• Like Like x 1
  4. svenkarma

    svenkarma Mu-43 Top Veteran

    Feb 5, 2013
    mark evans
    Couldn't find a more recent thread on this.

    Feel free to all stand round in a circle chortling at me but because the GF-3 shows f0.0 when one is on, it was not until yesterday that I realized you could use Aperture Priority with an adapted lens.:blush:
    • Like Like x 1
  5. Itchybiscuit

    Itchybiscuit Photon Mangler

    Dec 10, 2013
    Glasgow, Scotland
    Don't beat yourself up over it.

    I only discovered today that I can click the wheel on my GF1 to bring up the magnified focus assist when using legacy glass. I've been clicking the left hand segment of my mode dial then clicking menu/ok to perform the same task. I also just found out that if the picture I've just taken shows overblown white highlights in review mode it's overexposed and I need to dial in a couple of notches of negative exposure to correct it.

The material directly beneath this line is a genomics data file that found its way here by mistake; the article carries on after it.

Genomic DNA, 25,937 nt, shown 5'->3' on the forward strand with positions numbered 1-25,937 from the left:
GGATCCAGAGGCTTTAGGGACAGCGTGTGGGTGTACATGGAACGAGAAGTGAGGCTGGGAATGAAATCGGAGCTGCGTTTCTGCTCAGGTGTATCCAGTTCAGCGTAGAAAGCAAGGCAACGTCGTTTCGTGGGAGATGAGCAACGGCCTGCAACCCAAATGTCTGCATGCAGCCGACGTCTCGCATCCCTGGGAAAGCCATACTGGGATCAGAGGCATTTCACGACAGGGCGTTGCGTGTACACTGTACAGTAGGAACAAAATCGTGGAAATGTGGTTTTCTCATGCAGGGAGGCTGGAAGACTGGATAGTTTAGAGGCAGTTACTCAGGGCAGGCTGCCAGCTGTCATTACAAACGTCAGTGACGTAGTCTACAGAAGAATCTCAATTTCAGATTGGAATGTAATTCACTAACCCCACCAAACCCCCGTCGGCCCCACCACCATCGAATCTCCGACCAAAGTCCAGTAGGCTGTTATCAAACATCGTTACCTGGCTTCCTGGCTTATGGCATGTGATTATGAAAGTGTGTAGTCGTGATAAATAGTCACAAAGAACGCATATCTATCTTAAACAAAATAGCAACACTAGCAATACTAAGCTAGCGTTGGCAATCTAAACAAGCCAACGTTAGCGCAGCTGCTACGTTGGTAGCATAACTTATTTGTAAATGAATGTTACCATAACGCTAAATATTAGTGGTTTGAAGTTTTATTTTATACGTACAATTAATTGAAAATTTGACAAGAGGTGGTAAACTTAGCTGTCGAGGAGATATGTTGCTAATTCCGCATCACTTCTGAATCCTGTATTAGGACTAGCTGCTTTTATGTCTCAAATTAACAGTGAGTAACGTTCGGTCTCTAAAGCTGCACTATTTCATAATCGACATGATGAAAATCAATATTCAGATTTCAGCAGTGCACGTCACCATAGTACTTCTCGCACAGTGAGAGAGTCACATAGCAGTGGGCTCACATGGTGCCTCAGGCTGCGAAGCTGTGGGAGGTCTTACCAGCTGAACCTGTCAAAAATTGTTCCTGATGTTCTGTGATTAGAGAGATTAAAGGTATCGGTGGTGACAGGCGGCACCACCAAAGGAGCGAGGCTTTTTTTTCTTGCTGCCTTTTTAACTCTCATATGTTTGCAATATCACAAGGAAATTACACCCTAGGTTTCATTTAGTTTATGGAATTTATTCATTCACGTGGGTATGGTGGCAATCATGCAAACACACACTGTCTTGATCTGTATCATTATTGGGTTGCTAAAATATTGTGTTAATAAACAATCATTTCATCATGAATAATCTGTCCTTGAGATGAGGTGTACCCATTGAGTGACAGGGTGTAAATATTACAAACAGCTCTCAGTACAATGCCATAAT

How much of a noob do you think I feel? :tongue:
    • Like Like x 1
  6. DigitalD

    DigitalD Mu-43 Top Veteran

    Jan 10, 2014
    I think M mode with a manual lens is the only way to go if you want consistent results. If the camera is doing all the work to pick the SS and the ISO it's going to bounce all over the place. Add auto WB and you have a mess on your hands in my opinion. My advice is pick an appropriate ISO and choose your desired f-stop on the lens. Then all you are adjusting is the SS dial until the shot looks good. I didn't see you specify what camera you have so it's a little hard to give you specific advice but this works for me.

    Mind that you are using a manual lens. Have fun and experiment with manual mode. You might really like it. It's just pixels ;) 
    • Like Like x 1
  7. RDM

    RDM Mu-43 All-Pro

    I applaud you for adding to an older thread, regardless of how old, instead of starting a new one on the same subject. Very smart; Well done.
    I too find M mode the best, But I often use A mode when time is an issue and I need to be quick about it; in that case also I focus one stop above what I want to shoot at and then stop down one to it, to ensure focus.